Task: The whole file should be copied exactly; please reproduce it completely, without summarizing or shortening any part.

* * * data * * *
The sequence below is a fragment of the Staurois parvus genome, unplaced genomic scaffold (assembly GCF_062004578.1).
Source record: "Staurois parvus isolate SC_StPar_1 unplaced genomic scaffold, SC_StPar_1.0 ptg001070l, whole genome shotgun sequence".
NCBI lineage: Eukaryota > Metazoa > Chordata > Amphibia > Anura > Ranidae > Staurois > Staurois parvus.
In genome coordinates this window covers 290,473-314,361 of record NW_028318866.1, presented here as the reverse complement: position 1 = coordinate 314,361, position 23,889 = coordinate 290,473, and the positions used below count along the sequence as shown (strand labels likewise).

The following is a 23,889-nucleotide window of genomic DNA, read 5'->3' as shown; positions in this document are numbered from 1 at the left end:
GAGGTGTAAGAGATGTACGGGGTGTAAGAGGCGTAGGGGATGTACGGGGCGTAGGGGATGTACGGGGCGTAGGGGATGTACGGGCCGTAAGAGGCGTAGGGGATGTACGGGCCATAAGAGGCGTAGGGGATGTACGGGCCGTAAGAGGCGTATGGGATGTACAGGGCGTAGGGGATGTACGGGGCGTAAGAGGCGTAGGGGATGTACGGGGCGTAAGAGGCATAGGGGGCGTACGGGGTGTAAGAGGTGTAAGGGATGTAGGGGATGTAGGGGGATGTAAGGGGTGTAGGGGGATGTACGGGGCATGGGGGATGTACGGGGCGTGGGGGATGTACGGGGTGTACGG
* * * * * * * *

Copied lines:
The sequence below is a fragment of the Staurois parvus genome, unplaced genomic scaffold (assembly GCF_062004578.1).
Source record: "Staurois parvus isolate SC_StPar_1 unplaced genomic scaffold, SC_StPar_1.0 ptg001070l, whole genome shotgun sequence".
NCBI lineage: Eukaryota > Metazoa > Chordata > Amphibia > Anura > Ranidae > Staurois > Staurois parvus.
In genome coordinates this window covers 290,473-314,361 of record NW_028318866.1, presented here as the reverse complement: position 1 = coordinate 314,361, position 23,889 = coordinate 290,473, and the positions used below count along the sequence as shown (strand labels likewise).

The following is a 23,889-nucleotide window of genomic DNA, read 5'->3' as shown; positions in this document are numbered from 1 at the left end:
GAGGTGTAAGAGATGTACGGGGTGTAAGAGGCGTAGGGGATGTACGGGGCGTAGGGGATGTACGGGGCGTAGGGGATGTACGGGCCGTAAGAGGCGTAGGGGATGTACGGGCCATAAGAGGCGTAGGGGATGTACGGGCCGTAAGAGGCGTATGGGATGTACAGGGCGTAGGGGATGTACGGGGCGTAAGAGGCGTAGGGGATGTACGGGGCGTAAGAGGCATAGGGGGCGTACGGGGTGTAAGAGGTGTAAGGGATGTAGGGGATGTAGGGGGATGTAAGGGGTGTAGGGGGATGTACGGGGCATGGGGGATGTACGGGGCGTGGGGGATGTACGGGGTGTACGG